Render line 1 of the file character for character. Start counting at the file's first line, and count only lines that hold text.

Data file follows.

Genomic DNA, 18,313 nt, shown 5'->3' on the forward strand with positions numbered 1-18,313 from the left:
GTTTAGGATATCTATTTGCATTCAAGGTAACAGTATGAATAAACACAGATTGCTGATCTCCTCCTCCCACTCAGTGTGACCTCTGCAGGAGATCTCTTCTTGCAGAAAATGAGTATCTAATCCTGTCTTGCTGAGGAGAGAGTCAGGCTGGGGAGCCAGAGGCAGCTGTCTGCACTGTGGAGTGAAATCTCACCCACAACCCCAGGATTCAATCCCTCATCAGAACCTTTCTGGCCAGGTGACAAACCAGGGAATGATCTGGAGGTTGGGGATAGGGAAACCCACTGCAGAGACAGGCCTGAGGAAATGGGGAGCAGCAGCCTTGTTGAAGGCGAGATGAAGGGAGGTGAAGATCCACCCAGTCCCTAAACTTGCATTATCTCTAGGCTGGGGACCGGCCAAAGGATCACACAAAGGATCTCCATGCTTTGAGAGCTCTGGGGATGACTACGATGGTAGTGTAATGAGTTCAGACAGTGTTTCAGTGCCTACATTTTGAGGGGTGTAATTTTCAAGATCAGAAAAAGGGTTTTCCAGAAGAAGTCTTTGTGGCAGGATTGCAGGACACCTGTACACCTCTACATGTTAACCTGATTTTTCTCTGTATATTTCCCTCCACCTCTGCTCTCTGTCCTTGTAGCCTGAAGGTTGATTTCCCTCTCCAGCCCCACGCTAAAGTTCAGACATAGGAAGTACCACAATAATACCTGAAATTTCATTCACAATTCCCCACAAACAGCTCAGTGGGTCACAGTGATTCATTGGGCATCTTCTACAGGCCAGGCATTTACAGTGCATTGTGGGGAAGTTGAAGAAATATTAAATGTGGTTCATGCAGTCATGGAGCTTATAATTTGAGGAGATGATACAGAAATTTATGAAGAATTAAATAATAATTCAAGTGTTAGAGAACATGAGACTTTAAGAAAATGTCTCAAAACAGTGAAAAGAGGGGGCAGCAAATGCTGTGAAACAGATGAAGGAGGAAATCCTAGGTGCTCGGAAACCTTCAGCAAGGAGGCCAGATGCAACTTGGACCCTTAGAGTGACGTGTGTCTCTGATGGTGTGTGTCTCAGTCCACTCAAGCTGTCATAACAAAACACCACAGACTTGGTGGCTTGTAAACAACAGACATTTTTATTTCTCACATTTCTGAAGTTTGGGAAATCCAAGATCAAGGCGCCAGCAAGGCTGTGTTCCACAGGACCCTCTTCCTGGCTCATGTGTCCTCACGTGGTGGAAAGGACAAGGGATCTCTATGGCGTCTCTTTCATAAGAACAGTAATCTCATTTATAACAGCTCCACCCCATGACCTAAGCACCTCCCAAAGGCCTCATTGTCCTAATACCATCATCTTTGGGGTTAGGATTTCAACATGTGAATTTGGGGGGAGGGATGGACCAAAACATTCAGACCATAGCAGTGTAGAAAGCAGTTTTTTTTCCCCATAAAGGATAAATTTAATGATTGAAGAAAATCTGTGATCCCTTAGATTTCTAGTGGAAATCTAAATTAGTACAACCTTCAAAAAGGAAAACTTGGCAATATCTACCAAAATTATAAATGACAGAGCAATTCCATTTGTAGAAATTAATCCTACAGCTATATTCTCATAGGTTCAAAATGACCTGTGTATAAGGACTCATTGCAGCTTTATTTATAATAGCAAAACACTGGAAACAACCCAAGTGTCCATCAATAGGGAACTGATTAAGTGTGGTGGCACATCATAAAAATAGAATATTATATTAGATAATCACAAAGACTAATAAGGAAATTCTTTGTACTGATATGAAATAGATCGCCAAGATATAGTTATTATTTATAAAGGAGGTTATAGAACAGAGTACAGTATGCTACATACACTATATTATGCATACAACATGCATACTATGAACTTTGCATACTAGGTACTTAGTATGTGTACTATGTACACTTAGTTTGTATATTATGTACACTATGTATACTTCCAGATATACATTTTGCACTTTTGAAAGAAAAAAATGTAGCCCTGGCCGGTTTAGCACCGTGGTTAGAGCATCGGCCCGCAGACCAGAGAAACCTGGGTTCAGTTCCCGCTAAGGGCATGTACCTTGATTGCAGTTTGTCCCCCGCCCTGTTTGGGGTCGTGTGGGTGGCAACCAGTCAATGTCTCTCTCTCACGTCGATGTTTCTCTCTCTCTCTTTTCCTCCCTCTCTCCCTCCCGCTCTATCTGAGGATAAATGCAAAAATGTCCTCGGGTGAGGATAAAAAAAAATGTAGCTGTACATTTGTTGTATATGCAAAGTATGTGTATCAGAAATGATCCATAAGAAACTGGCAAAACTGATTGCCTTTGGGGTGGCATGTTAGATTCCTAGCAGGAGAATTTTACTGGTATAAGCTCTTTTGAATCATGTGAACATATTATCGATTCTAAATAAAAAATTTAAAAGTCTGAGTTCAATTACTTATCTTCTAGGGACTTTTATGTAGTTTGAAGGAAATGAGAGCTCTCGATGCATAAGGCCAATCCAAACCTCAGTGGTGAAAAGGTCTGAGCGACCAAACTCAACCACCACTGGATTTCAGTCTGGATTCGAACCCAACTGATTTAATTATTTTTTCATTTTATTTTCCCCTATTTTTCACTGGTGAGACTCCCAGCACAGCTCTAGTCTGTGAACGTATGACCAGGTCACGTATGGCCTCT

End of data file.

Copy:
Genomic DNA, 18,313 nt, shown 5'->3' on the forward strand with positions numbered 1-18,313 from the left: